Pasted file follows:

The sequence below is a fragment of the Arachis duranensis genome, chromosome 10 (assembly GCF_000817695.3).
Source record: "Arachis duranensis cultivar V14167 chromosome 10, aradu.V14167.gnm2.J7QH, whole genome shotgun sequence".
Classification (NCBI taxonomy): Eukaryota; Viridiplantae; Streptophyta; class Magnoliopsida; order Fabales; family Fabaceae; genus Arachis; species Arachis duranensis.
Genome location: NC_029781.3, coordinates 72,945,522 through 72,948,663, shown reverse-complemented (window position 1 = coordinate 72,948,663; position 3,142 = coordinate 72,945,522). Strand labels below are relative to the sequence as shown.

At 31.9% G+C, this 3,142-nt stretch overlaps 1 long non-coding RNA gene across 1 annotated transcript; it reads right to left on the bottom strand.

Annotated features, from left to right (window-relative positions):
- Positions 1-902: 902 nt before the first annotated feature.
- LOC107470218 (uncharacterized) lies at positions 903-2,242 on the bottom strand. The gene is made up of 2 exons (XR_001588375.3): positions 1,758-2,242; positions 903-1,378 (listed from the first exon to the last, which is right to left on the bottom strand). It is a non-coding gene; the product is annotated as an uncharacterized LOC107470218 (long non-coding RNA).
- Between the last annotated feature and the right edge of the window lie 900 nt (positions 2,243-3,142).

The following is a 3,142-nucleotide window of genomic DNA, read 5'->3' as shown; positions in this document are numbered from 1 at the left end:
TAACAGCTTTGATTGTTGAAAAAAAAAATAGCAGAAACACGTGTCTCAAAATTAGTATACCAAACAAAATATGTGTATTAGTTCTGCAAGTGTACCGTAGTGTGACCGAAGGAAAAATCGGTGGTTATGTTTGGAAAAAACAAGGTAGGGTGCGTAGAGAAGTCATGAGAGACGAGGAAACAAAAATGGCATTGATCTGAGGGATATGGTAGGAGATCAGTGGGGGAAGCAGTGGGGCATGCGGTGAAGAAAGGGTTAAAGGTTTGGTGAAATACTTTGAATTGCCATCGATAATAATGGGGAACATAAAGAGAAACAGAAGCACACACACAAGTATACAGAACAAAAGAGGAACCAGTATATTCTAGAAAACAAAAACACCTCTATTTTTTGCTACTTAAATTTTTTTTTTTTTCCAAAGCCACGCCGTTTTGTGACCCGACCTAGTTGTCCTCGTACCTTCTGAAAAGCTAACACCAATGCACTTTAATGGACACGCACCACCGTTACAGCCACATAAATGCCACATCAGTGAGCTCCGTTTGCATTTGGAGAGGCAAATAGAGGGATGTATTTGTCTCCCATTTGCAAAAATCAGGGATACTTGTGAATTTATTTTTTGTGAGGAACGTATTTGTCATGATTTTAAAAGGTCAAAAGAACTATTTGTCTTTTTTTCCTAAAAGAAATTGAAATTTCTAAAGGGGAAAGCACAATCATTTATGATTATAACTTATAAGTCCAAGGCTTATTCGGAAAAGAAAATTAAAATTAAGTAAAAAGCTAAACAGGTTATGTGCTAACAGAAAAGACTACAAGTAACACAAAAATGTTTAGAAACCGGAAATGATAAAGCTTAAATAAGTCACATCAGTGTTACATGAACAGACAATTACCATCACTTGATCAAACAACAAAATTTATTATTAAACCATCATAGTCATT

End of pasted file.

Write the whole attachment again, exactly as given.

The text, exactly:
The sequence below is a fragment of the Arachis duranensis genome, chromosome 10 (assembly GCF_000817695.3).
Source record: "Arachis duranensis cultivar V14167 chromosome 10, aradu.V14167.gnm2.J7QH, whole genome shotgun sequence".
Classification (NCBI taxonomy): Eukaryota; Viridiplantae; Streptophyta; class Magnoliopsida; order Fabales; family Fabaceae; genus Arachis; species Arachis duranensis.
Genome location: NC_029781.3, coordinates 72,945,522 through 72,948,663, shown reverse-complemented (window position 1 = coordinate 72,948,663; position 3,142 = coordinate 72,945,522). Strand labels below are relative to the sequence as shown.

At 31.9% G+C, this 3,142-nt stretch overlaps 1 long non-coding RNA gene across 1 annotated transcript; it reads right to left on the bottom strand.

Annotated features, from left to right (window-relative positions):
- Positions 1-902: 902 nt before the first annotated feature.
- LOC107470218 (uncharacterized) lies at positions 903-2,242 on the bottom strand. The gene is made up of 2 exons (XR_001588375.3): positions 1,758-2,242; positions 903-1,378 (listed from the first exon to the last, which is right to left on the bottom strand). It is a non-coding gene; the product is annotated as an uncharacterized LOC107470218 (long non-coding RNA).
- Between the last annotated feature and the right edge of the window lie 900 nt (positions 2,243-3,142).

The following is a 3,142-nucleotide window of genomic DNA, read 5'->3' as shown; positions in this document are numbered from 1 at the left end:
TAACAGCTTTGATTGTTGAAAAAAAAAATAGCAGAAACACGTGTCTCAAAATTAGTATACCAAACAAAATATGTGTATTAGTTCTGCAAGTGTACCGTAGTGTGACCGAAGGAAAAATCGGTGGTTATGTTTGGAAAAAACAAGGTAGGGTGCGTAGAGAAGTCATGAGAGACGAGGAAACAAAAATGGCATTGATCTGAGGGATATGGTAGGAGATCAGTGGGGGAAGCAGTGGGGCATGCGGTGAAGAAAGGGTTAAAGGTTTGGTGAAATACTTTGAATTGCCATCGATAATAATGGGGAACATAAAGAGAAACAGAAGCACACACACAAGTATACAGAACAAAAGAGGAACCAGTATATTCTAGAAAACAAAAACACCTCTATTTTTTGCTACTTAAATTTTTTTTTTTTTCCAAAGCCACGCCGTTTTGTGACCCGACCTAGTTGTCCTCGTACCTTCTGAAAAGCTAACACCAATGCACTTTAATGGACACGCACCACCGTTACAGCCACATAAATGCCACATCAGTGAGCTCCGTTTGCATTTGGAGAGGCAAATAGAGGGATGTATTTGTCTCCCATTTGCAAAAATCAGGGATACTTGTGAATTTATTTTTTGTGAGGAACGTATTTGTCATGATTTTAAAAGGTCAAAAGAACTATTTGTCTTTTTTTCCTAAAAGAAATTGAAATTTCTAAAGGGGAAAGCACAATCATTTATGATTATAACTTATAAGTCCAAGGCTTATTCGGAAAAGAAAATTAAAATTAAGTAAAAAGCTAAACAGGTTATGTGCTAACAGAAAAGACTACAAGTAACACAAAAATGTTTAGAAACCGGAAATGATAAAGCTTAAATAAGTCACATCAGTGTTACATGAACAGACAATTACCATCACTTGATCAAACAACAAAATTTATTATTAAACCATCATAGTCATT